Functions of the Rough ER Rough ER is the starting point of the biosynthetic pathways of: proteins carbohydrate chains phospholipids that journey through the membranous compartments of the cell.
Smooth ER lacks associated ribosomes. membranous elements are highly curved and tubular, forming an interconnecting system of pipelines curving through the cytoplasm
Smooth ER extensively developed in a number of cell types, including those of skeletal muscle, kidney tubules, and steroid-producing endocrine glands FIGURE 1. The smooth ER (SER). Electron micrograph of a Leydig cell from the testis showing the extensive smooth ER where steroid hormones are synthesized.
Func t i ons of t h e S mo o t h E R Synthesis of fatty acids and steroid hormones, such as estrogens and testosterone. Detoxification in the liver of a wide variety of organic compounds, including barbiturates and ethanol. Sequestering calcium ions within the cytoplasm of cells.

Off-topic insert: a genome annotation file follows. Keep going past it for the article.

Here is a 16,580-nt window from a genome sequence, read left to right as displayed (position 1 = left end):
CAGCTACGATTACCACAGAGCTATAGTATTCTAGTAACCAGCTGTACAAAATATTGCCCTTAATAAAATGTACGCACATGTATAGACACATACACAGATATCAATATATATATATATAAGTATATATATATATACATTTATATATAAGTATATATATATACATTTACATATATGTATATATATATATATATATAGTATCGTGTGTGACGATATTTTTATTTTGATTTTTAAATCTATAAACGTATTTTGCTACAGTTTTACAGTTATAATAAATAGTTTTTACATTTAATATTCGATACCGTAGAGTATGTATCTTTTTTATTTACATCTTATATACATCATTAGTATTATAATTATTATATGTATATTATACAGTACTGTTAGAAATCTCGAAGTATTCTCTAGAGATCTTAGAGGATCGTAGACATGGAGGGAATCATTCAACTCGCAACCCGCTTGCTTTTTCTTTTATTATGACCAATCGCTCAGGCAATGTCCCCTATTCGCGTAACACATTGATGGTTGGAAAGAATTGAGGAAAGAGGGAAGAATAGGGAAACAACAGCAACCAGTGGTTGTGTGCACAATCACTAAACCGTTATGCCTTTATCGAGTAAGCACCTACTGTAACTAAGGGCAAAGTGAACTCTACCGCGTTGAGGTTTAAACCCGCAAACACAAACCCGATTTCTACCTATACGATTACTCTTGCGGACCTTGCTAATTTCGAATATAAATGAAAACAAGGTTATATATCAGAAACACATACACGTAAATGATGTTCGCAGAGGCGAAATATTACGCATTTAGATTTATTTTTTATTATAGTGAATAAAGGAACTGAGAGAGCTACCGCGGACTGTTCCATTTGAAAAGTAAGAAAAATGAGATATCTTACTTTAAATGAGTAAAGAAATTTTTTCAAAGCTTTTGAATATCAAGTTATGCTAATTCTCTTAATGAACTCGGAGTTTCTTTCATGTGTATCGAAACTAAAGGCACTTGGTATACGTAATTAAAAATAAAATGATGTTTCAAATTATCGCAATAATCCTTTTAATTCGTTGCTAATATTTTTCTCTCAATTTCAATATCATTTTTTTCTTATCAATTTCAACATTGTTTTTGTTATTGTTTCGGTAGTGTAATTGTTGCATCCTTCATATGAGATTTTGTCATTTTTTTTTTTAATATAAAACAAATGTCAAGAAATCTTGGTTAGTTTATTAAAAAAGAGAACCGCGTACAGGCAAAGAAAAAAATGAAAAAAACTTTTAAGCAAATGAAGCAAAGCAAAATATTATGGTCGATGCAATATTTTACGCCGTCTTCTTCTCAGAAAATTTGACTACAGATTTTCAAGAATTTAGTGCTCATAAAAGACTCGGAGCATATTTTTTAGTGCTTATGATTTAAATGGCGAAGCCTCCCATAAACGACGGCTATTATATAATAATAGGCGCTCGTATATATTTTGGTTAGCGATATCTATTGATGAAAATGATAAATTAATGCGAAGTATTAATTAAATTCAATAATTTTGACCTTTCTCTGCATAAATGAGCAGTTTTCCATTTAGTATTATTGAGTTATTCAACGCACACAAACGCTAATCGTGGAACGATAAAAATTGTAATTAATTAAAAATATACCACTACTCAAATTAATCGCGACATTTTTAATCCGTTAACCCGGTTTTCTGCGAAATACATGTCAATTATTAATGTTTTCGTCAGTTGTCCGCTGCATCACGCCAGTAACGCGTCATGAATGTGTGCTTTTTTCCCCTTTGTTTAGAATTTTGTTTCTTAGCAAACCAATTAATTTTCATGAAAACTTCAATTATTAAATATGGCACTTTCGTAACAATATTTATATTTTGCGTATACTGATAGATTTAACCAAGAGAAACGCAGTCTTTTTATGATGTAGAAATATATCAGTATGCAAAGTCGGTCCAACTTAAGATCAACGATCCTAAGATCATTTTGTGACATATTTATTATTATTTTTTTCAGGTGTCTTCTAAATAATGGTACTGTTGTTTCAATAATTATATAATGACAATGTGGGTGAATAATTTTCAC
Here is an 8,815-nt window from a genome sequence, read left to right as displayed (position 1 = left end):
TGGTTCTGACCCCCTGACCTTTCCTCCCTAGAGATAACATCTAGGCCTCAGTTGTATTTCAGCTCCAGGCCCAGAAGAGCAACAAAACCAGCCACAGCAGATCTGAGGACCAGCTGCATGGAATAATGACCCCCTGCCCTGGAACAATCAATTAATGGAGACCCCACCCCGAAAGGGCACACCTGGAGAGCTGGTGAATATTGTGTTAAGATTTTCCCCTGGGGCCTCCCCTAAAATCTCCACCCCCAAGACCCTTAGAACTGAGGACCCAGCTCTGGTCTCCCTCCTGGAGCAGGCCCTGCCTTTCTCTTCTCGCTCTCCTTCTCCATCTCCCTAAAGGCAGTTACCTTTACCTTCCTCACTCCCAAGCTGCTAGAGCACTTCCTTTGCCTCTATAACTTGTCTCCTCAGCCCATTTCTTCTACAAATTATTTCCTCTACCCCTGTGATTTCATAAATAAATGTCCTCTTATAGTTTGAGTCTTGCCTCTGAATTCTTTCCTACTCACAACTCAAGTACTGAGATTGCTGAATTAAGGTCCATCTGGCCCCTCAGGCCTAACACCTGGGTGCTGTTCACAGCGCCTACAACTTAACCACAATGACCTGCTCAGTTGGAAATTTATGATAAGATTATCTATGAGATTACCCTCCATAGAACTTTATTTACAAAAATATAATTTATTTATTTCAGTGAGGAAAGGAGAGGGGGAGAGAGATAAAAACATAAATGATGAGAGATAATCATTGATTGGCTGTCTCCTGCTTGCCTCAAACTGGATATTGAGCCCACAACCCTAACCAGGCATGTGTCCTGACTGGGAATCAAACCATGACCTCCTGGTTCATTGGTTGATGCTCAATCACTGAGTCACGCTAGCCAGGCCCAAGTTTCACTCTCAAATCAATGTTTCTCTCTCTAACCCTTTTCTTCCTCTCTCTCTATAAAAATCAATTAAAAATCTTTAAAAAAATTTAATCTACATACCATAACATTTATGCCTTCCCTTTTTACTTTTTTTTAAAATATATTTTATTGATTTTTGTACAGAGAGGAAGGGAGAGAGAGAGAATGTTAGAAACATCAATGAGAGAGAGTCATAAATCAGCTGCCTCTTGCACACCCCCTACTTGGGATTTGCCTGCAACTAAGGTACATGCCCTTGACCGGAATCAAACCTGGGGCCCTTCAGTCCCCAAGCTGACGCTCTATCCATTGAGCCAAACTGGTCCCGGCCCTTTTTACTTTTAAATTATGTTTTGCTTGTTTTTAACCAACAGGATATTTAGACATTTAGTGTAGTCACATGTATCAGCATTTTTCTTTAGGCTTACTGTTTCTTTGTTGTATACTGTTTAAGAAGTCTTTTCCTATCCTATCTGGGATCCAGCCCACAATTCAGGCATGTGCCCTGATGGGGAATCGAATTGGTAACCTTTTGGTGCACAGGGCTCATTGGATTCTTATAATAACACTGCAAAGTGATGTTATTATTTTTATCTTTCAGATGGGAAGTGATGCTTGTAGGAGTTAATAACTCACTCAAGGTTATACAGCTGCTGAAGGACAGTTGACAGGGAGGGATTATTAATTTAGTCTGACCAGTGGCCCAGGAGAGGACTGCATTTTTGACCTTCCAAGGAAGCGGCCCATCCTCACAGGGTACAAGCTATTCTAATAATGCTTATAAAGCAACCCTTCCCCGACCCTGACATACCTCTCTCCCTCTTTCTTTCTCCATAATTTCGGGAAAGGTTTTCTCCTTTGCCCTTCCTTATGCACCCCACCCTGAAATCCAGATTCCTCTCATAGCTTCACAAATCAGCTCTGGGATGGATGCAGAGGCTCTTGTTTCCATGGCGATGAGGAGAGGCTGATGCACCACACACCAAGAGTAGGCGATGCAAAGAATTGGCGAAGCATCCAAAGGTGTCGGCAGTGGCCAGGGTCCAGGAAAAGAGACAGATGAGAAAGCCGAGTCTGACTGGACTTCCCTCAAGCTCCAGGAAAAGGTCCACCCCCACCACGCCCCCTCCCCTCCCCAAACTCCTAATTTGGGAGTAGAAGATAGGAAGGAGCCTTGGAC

Rough ER vs. SmoothERRibosomes on its Not associatedouter surface with ribosomesSite of synthesis of Involved in lipidproteins destined metabolismfor secretion
Protein Synthesis On membrane-bound ribosomes: a. Secreted proteins b. Integral membrane proteins c. Soluble proteins in ER, Golgi complex, lysosomes, endosomes, vesicles and plant vacuoles On free ribosomes: a. Cytosolic proteins b. Peripheral proteins c. Proteins transported to the nucleus d. Proteins to be incorporated in peroxisomes, chloroplasts and mitochondria